Health

3 over-the-counter meds you shouldn’t take

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3 over-the-counter meds you shouldn’t take

Whenever you’re feeling a bit under the weather, you can pop into any neighborhood drugstore and grab something off the shelves that will make your symptoms a little more manageable. Most of us are so used to reaching for an over-the-counter medicine to resolve any discomfort, from headaches to stomach issues, that we rarely think twice about it. But maybe we should: many over-the-counter meds are more dangerous than most of us realize. Here are a few to avoid.

Aspirin

Aspirin is one of the oldest over-the-counter medicines still on the market today and it’s based on willow bark, a natural ingredient. However, some people say that if it went up before the FDA today for approval, aspirin probably wouldn’t receive OTC status. Although aspirin has some benefits and is sometimes prescribed as a preventative treatment for people at increased risk of heart attacks, it has more risks than benefits for regular use in most people. Because aspirin is a blood thinner, it can cause easy bruising and excessive bleeding.

Acetaminophen

Acetaminophen, more commonly known as Tylenol in the U.S., is one of the most commonly used over-the-counter drugs. By itself, a small dose of acetaminophen is not particularly dangerous. The real danger of acetaminophen is that the difference between a safe dose and a risky dose is relatively small. Because acetaminophen is found in so many other over-the-counter medications, particularly those for colds, it is extremely easy to accidentally exceed the safe daily limit. When you take too much acetaminophen—more than 4,000 mg in a day—it greatly increases the risk of severe or even fatal liver damage. Considering that many people take two 500 mg tablets at a time, you can see how easy it would be to reach dangerous levels, especially if you are also taking a multi-ingredient cold medicine that contains acetaminophen at the same time.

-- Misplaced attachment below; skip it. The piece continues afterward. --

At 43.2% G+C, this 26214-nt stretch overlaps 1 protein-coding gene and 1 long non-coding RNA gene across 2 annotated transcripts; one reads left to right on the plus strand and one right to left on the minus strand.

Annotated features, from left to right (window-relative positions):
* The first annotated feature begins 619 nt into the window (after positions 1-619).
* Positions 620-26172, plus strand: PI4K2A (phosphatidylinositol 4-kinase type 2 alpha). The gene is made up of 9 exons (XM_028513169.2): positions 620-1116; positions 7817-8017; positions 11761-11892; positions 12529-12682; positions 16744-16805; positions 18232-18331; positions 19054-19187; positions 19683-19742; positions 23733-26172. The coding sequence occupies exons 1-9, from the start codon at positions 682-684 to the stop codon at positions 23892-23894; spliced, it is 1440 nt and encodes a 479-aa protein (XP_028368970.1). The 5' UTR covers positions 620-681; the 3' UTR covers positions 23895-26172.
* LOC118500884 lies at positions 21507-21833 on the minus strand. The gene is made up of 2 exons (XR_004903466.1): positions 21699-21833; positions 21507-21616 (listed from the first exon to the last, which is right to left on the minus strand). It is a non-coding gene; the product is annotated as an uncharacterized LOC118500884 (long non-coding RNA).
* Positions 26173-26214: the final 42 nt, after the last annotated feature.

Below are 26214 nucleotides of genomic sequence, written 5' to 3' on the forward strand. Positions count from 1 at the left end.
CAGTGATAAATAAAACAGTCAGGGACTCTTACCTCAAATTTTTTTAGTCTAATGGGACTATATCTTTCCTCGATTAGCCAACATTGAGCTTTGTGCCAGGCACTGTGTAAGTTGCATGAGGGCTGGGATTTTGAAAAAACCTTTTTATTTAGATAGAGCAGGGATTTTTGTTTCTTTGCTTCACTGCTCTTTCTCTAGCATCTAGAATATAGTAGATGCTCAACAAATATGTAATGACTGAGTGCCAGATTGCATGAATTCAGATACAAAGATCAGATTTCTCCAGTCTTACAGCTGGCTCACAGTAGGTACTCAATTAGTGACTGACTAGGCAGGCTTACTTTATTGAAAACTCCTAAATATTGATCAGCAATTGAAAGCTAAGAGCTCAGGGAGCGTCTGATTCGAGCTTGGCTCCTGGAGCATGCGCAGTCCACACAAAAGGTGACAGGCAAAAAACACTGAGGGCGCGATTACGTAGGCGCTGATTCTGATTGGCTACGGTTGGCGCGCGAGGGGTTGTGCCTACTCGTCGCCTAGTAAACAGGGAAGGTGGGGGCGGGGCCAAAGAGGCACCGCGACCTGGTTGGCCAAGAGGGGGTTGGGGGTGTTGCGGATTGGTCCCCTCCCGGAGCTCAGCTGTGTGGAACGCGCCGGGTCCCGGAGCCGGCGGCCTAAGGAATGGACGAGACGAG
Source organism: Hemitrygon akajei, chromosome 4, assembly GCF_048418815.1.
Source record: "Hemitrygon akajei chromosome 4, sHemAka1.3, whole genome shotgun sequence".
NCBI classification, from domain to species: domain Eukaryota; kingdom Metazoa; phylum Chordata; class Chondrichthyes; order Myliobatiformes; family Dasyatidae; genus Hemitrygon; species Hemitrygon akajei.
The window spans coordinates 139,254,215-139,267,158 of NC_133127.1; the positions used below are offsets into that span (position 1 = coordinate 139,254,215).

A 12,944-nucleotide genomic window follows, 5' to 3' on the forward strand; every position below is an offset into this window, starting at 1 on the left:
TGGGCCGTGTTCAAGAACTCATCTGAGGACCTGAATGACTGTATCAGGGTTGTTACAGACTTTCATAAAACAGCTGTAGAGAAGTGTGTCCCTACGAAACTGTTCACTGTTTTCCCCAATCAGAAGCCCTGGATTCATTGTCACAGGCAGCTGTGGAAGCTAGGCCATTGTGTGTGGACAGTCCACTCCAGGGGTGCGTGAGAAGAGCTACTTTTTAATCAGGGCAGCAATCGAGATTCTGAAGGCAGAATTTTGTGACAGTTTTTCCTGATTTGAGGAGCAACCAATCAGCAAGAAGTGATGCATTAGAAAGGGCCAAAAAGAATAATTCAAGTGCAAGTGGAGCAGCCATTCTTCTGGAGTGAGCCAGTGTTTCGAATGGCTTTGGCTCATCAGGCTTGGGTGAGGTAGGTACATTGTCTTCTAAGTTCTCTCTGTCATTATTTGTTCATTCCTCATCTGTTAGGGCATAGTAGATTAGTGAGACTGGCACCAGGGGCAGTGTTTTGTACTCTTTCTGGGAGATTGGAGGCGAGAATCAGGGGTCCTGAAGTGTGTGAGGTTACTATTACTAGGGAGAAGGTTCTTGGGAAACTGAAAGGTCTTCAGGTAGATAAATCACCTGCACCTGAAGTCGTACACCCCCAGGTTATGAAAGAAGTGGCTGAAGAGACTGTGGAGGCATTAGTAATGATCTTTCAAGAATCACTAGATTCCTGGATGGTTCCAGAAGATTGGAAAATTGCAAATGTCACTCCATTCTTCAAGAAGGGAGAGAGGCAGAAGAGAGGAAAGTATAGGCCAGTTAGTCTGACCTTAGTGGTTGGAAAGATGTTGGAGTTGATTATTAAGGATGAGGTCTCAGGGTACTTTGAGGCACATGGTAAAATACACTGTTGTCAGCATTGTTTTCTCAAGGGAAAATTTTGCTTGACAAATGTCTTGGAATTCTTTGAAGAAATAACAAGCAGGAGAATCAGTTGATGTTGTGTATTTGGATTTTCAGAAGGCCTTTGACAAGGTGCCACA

Antihistamines

Antihistamines are an allergy sufferer’s best friend. The problem is that anyone who’s ever taken a dose of Benadryl knows that it can give you a one-way ticket to snooze-town. Most antihistamines were originally available by prescription only and are now available over-the-counter, which is great when you need to save money on doctor visits. But antihistamines also have a sedating effect, which can be dangerous if you take too much. This is especially risky if you’re also taking other sedating medications like prescription anti-anxiety meds like Xanax.

Combining Medications

The real risk of most over-the-counter medicines is not in the medications themselves but in how they may interact with other substances you take. For example, the risk of liver damage from acetaminophen increases greatly if you drink alcohol with it. Alcohol also increases the risk of potentially fatal reactions from antihistamines because it can slow down your respiratory system too much.

Remember to consider the over-the-counter herbal supplements you take as well. St. John’s Wort can be effective when taken for depression but can cause the dangerous “serotonin syndrome” if taken along with prescription antidepressants. Caffeine pills taken with decongestants—whether prescription or over-the-counter—can cause increases in blood pressure that can be especially risky if you already have underlying heart problems or high blood pressure. Always check with your pharmacist about possible drug interactions, even with over-the-counter meds or supplement, and always follow the dosing directions. It’s easy to brush off the recommendations as no big deal and ignore them, but following them could save your life.